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Categories: Improving Health Care, My Experience
Cancer treatment involves decisions and effects that often overwhelm and scare patients. To help in these delicate moments, the UBC School of Population and Public Health created a peer navigation program to match prostate cancer survivors as peer supporters for patients undergoing treatment. In this blog post, Dr. Arminée Kazanjian tells us more about the TrueNTH Prostate Cancer Peer Navigation Program:
Cancer diagnoses often strike patients hard and challenge their perspectives on life. The medical and psychosocial effects of cancer require that treatment type and disease management suit each patient’s life circumstances and personal preferences. However, many patients cannot tell how their individual preferences will factor into their care, as they aren’t familiar with the short- and long-term consequences of different types of treatments. In addition to that, doctors cannot make decisions on behalf of patients when medical guidelines don’t provide explicit recommendations.
It’s in these crucial moments of making life-altering decisions that newly diagnosed prostate cancer patients, those who feel uncertain regarding decision-making about treatment, or those who struggle with adjustments to the disease in general, may benefit from the UBC Prostate Cancer Peer Navigation Program.
How the peer navigation program works
The TrueNTH Prostate Cancer Peer Navigation Program was created by UBC’s School of Population and Public Health in partnership with oncology clinical champions from Vancouver and Surrey. Its main goal is to help patients to take ownership of their own health care decisions and have a peer navigator as a source of support and guidance.
Peer navigators interact with patients and provide support across the cancer care continuum, offering information and resources through a secure online platform. To qualify as a navigator, they must complete six modules of online training to acquire a set of 65 competencies, including communication and empathetic listening skills. They gain practice through extensive roleplaying, learning with and from each other and their different experiences.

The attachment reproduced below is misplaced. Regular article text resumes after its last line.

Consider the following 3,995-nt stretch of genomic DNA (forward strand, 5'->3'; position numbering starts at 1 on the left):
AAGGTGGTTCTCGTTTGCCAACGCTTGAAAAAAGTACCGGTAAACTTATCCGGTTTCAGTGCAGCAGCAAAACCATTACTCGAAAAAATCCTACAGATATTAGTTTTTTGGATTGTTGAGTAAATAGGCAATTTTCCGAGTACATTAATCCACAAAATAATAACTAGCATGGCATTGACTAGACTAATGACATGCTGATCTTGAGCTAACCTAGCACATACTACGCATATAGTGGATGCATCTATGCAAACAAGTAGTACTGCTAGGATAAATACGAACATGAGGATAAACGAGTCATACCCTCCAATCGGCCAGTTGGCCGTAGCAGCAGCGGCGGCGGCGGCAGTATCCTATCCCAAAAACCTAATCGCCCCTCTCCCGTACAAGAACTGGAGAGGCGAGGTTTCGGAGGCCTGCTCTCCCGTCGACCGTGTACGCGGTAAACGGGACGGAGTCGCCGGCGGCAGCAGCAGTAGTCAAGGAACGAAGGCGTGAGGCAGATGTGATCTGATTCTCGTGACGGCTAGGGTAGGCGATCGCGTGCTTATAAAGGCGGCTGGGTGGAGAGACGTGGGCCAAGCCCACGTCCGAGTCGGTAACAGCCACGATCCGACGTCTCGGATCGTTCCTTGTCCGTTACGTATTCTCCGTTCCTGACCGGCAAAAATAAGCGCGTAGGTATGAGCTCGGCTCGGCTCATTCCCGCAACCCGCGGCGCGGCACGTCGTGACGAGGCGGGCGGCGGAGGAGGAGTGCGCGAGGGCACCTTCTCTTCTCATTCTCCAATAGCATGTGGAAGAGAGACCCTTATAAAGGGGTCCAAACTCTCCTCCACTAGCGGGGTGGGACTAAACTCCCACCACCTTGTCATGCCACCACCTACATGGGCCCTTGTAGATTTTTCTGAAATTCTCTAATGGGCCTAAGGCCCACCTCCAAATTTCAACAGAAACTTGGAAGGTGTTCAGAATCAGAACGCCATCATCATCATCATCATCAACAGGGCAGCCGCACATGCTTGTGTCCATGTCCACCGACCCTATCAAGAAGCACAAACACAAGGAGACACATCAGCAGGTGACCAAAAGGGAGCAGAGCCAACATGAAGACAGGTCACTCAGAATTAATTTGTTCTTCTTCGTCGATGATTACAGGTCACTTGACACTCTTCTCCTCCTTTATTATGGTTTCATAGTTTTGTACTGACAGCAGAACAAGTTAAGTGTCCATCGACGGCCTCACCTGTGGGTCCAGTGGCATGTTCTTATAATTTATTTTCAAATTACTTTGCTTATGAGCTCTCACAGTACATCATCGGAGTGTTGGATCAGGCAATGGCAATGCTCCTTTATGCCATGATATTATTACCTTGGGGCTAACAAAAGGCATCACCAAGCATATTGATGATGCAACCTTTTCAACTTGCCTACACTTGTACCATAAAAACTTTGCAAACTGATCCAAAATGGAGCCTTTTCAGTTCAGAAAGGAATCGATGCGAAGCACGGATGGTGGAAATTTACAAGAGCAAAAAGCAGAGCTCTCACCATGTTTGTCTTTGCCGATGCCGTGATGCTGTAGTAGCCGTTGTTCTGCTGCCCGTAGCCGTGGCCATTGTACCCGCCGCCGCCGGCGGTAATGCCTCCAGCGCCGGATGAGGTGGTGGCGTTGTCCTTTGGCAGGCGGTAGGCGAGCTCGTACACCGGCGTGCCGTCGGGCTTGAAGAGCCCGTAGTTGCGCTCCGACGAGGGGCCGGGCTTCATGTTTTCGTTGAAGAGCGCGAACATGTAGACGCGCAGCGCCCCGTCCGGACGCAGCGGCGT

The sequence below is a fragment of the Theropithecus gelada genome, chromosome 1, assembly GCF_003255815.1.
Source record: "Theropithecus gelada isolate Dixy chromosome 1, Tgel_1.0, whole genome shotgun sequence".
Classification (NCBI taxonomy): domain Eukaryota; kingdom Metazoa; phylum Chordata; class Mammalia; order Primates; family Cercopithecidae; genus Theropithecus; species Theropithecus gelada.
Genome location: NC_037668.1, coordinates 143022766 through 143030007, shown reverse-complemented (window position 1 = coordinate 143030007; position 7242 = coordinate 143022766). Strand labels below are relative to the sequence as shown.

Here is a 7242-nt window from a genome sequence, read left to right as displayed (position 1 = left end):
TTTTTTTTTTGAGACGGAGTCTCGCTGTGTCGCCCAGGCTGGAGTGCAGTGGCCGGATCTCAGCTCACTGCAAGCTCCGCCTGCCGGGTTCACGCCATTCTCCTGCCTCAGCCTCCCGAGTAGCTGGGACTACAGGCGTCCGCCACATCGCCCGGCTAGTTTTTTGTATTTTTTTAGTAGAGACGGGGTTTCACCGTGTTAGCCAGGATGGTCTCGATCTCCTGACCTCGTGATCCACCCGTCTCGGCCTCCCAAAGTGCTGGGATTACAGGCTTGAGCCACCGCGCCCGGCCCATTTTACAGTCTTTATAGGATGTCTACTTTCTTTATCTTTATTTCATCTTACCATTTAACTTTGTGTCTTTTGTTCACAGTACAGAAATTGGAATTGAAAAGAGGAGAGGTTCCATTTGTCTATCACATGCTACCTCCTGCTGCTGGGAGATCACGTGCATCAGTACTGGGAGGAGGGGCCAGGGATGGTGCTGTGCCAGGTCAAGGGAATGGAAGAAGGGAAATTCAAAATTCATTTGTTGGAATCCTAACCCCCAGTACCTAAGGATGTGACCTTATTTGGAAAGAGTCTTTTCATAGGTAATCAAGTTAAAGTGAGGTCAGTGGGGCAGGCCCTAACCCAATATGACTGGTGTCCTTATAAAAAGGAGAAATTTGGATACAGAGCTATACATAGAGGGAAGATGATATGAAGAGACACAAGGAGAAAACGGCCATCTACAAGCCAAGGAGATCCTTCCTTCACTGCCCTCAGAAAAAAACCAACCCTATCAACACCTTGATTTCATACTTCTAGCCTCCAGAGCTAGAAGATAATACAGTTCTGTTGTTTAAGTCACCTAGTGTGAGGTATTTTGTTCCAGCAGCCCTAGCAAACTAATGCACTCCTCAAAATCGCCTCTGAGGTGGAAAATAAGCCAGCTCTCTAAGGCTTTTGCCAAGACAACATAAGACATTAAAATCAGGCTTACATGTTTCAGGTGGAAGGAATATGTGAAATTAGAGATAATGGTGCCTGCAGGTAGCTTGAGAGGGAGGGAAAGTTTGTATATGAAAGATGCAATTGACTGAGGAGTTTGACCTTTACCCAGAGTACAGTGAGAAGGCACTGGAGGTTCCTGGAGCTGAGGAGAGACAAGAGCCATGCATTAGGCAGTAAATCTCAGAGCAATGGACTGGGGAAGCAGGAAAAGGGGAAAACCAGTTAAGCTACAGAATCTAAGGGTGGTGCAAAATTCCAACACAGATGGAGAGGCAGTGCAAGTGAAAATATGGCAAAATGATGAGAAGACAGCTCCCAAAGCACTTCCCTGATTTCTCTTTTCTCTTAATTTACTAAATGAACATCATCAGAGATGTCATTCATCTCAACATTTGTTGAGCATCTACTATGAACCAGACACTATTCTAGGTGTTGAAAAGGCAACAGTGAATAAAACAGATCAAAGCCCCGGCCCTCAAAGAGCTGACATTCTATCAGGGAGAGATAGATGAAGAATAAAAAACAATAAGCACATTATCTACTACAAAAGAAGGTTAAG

Peer navigation support can be provided in person, on the phone or online, depending on the preferences of the person seeking support and their geographical situation. Family caregivers of prostate cancer patients can also get connected to a peer navigator.
Peer navigators’ own experiences
Rene Andersen, a peer navigator and Burnaby support group leader, went through a prostate cancer treatment in 2012, before the program was created. “One-on-one assistance would have made it easier to collect information about a pathway to progress and treatment,” he says, adding that the program provides knowledge and support that isn’t restricted by time, as could happen with medical practitioners who may have limited availability.
Fellow peer navigator Brian Wells adds that when he was diagnosed with prostate cancer, everyone he spoke with had had radical prostatectomies, which could have side effects. “My urologist made it sound like it was the only option.” With peer navigator training, he hopes to support people looking for medical treatments other than radical therapies. He underwent brachytherapy himself and sees his role as a way of giving back to the community for the treatment he received.
Participate in the program
Prostate cancer patients and caregivers: Connect with us at email@example.com or call us at 604.827.1831. We will give you access to log onto the platform and answer some questions about yourself and your prostate cancer diagnosis so that you can be well-matched with peer navigators. You will then view profiles of the matched peer navigators and contact the one with whom you feel comfortable. A prerequisite to participation is consenting to complete two questionnaires as part of a program implementation study. For further information, visit peernavigation.truenth.ca.
Peer navigators: If you are a prostate cancer survivor and would like to become a peer navigator, visit peernavigation.truenth.ca, email the team from the UBC School of Population and Public Health at firstname.lastname@example.org or call 604.827.1831. Learn more about this engagement opportunity.
The program funded by Prostate Cancer Canada/Movember, available in BC and is currently in a sustainability phase to become routine care in the future. We hope it will be picked up and become a standard offering throughout Canada.
Author: Dr. Arminée Kazanjian
Arminée Kazanjian is a professor at the School of Population and Public Health in the Faculty of Medicine at the University of British Columbia. A sociologist by training and a recognized health services researcher, her current research is in cross-cultural cancer care, psychosocial oncology and cancer survivorship. Dr. Kazanjian has consulted extensively on various issues pertaining to health systems and health policy, and has served on the Federal Health Minister’s Science Advisory Board.